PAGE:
Audrey Mugisha admits that until two weeks ago, he had barely looked under the hood of a car.
Now the 18-year-old knows how to change the oil in your car. He can rotate your tires, too. And he’s learning what it takes to make it as an automotive technician and mechanic.
“Before I came here, I had no idea about cars,” said the Benson High School senior-to-be as he worked at Woodhouse Ford last week. “It’s a great experience.”
Mugisha is one of 28 students taking part in a new internship program being piloted this summer by the Millard Public Schools and the Avenue Scholars Foundation, which provides school mentoring and scholarships for at-risk youths. The internship program’s goal is to expose more high school students to potential career opportunities, particularly in high-demand fields like information technology, specialized trades and auto and diesel technology.
As state economic developers and employers have struggled in recent years to fill the state’s workforce needs, the Millard district and Avenue Scholars saw an opportunity to help Nebraska attract, retain and develop talent in fields where need is particularly high.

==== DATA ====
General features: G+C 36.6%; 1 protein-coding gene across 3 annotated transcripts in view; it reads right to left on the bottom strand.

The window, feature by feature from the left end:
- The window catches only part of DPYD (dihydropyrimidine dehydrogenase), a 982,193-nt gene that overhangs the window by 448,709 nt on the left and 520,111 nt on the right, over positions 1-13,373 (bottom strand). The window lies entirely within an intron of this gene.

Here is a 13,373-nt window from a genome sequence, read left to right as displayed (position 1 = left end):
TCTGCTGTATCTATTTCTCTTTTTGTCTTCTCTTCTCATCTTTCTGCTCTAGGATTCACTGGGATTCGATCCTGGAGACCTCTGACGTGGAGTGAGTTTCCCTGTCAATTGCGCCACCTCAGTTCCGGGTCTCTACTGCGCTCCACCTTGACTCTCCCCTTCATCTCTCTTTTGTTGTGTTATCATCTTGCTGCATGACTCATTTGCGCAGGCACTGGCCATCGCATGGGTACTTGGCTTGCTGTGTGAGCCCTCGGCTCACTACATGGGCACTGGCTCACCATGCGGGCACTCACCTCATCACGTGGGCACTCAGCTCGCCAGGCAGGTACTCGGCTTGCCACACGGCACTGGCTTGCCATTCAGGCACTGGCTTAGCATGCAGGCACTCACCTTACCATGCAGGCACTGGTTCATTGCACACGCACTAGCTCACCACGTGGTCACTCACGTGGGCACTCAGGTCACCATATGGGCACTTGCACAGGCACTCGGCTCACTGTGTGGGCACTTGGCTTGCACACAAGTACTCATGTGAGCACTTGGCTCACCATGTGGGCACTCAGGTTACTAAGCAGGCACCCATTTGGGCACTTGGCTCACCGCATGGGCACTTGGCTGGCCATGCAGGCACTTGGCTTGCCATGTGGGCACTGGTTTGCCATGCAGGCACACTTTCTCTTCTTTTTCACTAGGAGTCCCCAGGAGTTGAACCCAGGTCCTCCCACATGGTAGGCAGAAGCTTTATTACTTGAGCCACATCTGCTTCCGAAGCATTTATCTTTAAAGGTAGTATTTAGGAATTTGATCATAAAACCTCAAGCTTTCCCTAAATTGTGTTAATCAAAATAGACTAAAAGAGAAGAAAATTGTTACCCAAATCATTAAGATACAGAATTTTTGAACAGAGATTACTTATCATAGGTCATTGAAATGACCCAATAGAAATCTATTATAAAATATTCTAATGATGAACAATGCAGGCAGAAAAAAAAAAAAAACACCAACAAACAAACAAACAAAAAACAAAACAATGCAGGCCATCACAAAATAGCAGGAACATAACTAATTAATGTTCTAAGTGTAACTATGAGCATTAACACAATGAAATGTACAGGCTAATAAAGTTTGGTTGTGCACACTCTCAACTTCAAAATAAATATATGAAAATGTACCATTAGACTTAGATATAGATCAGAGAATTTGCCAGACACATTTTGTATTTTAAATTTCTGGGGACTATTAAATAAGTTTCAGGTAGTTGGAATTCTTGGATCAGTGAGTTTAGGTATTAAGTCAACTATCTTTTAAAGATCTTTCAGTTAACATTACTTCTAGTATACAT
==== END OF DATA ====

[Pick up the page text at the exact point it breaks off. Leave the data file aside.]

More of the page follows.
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“We do see this as talent recruitment and retention for our state,” said Heather Phipps, Millard associate superintendent. “The brain drain is a real thing.”
Avenue Scholars has long been involved in setting up internships for the 800-plus Omaha-area youths it mentors annually, most of whom come from backgrounds of generational poverty. But those internships have typically been only once the students are out of high school and into some type of post-secondary school or training program.
It became apparent there was a need to begin exposing young people to internships and career options earlier, said Ken Bird, CEO of Avenue Scholars. So Avenue Scholars and the Millard schools decided to team up to start the Youth, Business & Community Internship program.
Businesses with needs in a number of high-demand fields were recruited to provide paid internship opportunities. The four fields selected include auto and diesel, information technology, business, and trades and manufacturing.
Students affiliated with Avenue Scholars as well as students at Millard were then given the opportunity this spring to apply for the internships. To apply, students had to be entering their senior years. Students then went through job interviews with their employers before being selected.
Before the students went on the job, they spent a week taking professional skills courses, where they got tips on how to successfully navigate the working world. The internships started in mid-June.
The learning won’t end with summer. In the fall during their senior years, the students also will be taking a capstone class that will take them deeper into exploration of the career field.
If the program works out as hoped, employers will become connected with future potential workers and stick with them as they continue their educations.
But it’s also accepted that students in the program may also learn that a particular career is not for them. There’s value in that, too.